Kauai is one of my favorite places in the world.
As one of the smaller Hawai’ian islands, Kauai is a jewel in a vast sea—rich in history and Polynesian vibe—the most remote archipelago on the planet.
I’m always curious to see how any place I travel handles sustainability, but especially an island, because resources are not as plentiful.
And of course, islands have very specific requirements when it comes to being self-reliant or close to it. In today’s world, complete self-reliance is generally unheard of—and in Kauai, I experienced frustration over things that we take for granted on the mainland.
Like eggs, for instance—Kauai has a large population of wild chickens and roosters which can be seen at the airport, on the highway or in any backyard or shopping center. They are protected by law and baby chicks abound, but—eggs at the grocery store come from California and the Mid-West. No kidding. I have raised chickens for egg production, so I know that these wild Banties can’t be a reliable source of eggs for everyone in the area. Still, I couldn’t help thinking about the environmental footprint of eggs brought in from 2,500 miles away.
In Kauai, one does not have to go far to find an avocado tree—or bananas and limes. I had some in my little backyard where I rented for a few weeks, and believe me—I was foraging! Still, I saw a lot of fruit go to waste—perhaps we are not a foraging world anymore? That makes me think of my childhood in Europe, where foraging sometimes was the difference between hunger and a meal on the table.
The first thing I asked when I arrived in Kauai was where I could find a farmer’s market. I wanted to eat local, organic—or at least sustainably grown—non-GMO produce.
And guess what? There is a farmer’s market every single day somewhere on the island—and they are very well attended.
Kauai is in the process of becoming GMO Free, with rehabilitation and re-purposing of GMO farms a work in progress. I marveled at the beauty and symmetry of taro fields (taro is a traditional, staple crop in Kauai) and the stunning amount of work that has gone into several botanical gardens on the island.
While so much of what is consumed in Kauai arrives from the mainland, it is indeed heartening to see the “eat local” movement alive and well. I’ve always said that the most profound change that will ever happen in society begins at a grass roots level. And it’s true—it won’t be government who will spur initiatives for massive shifts in society, but it will be individuals and civilians who care enough to give to their communities.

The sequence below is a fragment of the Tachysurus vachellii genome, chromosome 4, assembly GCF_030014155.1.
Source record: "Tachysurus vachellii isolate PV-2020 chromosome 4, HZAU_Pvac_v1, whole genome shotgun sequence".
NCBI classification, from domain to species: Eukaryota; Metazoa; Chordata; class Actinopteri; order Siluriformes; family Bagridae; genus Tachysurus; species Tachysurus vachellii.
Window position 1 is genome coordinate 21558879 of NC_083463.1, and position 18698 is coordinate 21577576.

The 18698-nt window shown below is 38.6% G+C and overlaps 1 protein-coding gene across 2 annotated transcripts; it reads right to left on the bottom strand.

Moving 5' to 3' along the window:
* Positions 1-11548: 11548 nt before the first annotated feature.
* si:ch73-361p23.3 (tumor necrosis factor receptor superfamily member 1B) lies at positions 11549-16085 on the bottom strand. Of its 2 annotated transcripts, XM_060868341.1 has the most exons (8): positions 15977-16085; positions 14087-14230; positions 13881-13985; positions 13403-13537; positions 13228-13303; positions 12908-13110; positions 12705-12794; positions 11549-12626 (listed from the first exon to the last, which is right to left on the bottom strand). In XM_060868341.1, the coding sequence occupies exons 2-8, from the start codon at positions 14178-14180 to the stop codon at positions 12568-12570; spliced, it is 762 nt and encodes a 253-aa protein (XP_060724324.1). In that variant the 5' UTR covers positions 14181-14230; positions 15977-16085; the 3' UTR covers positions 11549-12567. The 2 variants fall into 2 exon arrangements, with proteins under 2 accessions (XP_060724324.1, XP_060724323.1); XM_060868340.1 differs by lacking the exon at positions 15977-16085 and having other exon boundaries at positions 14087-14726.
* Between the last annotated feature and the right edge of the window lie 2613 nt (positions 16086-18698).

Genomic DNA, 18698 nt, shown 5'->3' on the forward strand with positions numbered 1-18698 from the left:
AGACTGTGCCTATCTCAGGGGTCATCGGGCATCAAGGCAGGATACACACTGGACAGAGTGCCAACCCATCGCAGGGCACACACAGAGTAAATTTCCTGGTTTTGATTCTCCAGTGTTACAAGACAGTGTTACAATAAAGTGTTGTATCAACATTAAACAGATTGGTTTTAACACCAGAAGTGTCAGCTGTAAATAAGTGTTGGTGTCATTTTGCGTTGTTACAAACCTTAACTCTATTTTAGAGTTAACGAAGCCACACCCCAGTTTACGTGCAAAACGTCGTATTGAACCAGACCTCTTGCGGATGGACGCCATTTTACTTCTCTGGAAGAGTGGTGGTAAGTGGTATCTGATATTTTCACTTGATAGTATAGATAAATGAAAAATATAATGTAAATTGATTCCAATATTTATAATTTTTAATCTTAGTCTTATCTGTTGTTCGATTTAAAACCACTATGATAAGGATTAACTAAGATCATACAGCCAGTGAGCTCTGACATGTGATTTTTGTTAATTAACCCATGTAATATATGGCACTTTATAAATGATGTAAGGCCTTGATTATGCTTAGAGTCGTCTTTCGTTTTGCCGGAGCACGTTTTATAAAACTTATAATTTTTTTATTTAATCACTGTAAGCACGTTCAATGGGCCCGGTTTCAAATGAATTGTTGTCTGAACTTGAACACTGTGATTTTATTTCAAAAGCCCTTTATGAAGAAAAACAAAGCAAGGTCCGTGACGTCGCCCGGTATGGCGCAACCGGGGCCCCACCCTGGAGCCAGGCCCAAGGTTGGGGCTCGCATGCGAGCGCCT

While on the South Shore of Kauai, I was delighted to attend a culinary market, where not only was organic or local produce available, but also delicious food prepared by local chefs and foodie entrepreneurs. Want soup, Thai rice, Hawaiian salt seasoned with activated charcoal or mango, grilled delights or infused vinegars? No worries! All there every Wednesday, plus incredible live music. With the magic of the trade-winds and frequent rainbows in the background, I could not help falling in love with such yummy exuberance.
Each market has its own energy, and I noticed one thing that perhaps is common to all communities, because it happens in my home town as well—markets are not always frequented by those who need it most, young mothers with small children, families without cars and folk who find the grocery/health food store justifiably expensive.
For this reason I’ve always advocated for markets to be close to town center, so anyone who lives in town can walk there—and organized car-pooling, for those who live remotely. Many single moms in my area complain that produce for their child’s diet is expensive and truly “market finds” can be dear, depending on the market—but over all, I think that it is easier to source good nutrition locally than in a wilted, non-sun-ripened fruit or vegetable from thousands of miles away.
Sadly—and this is an observation for my community—cheap, nutritionally-void food is plentiful at box stores. And culturally, we have come away from eating food that is vibrant and whole.
Having said that, Kauai has shown me that where there is a will there is a way. This beautiful island has more markets than I have ever seen anywhere else, and farmland is held precious and growing in use.
Community is built upon the backs of those who understand the importance of sustainability.
Kauai, you have inspired me and fed me well. Mahalo!
Author: Monika Carless
Editor: Yoli Ramazzina
Photos: Author’s own.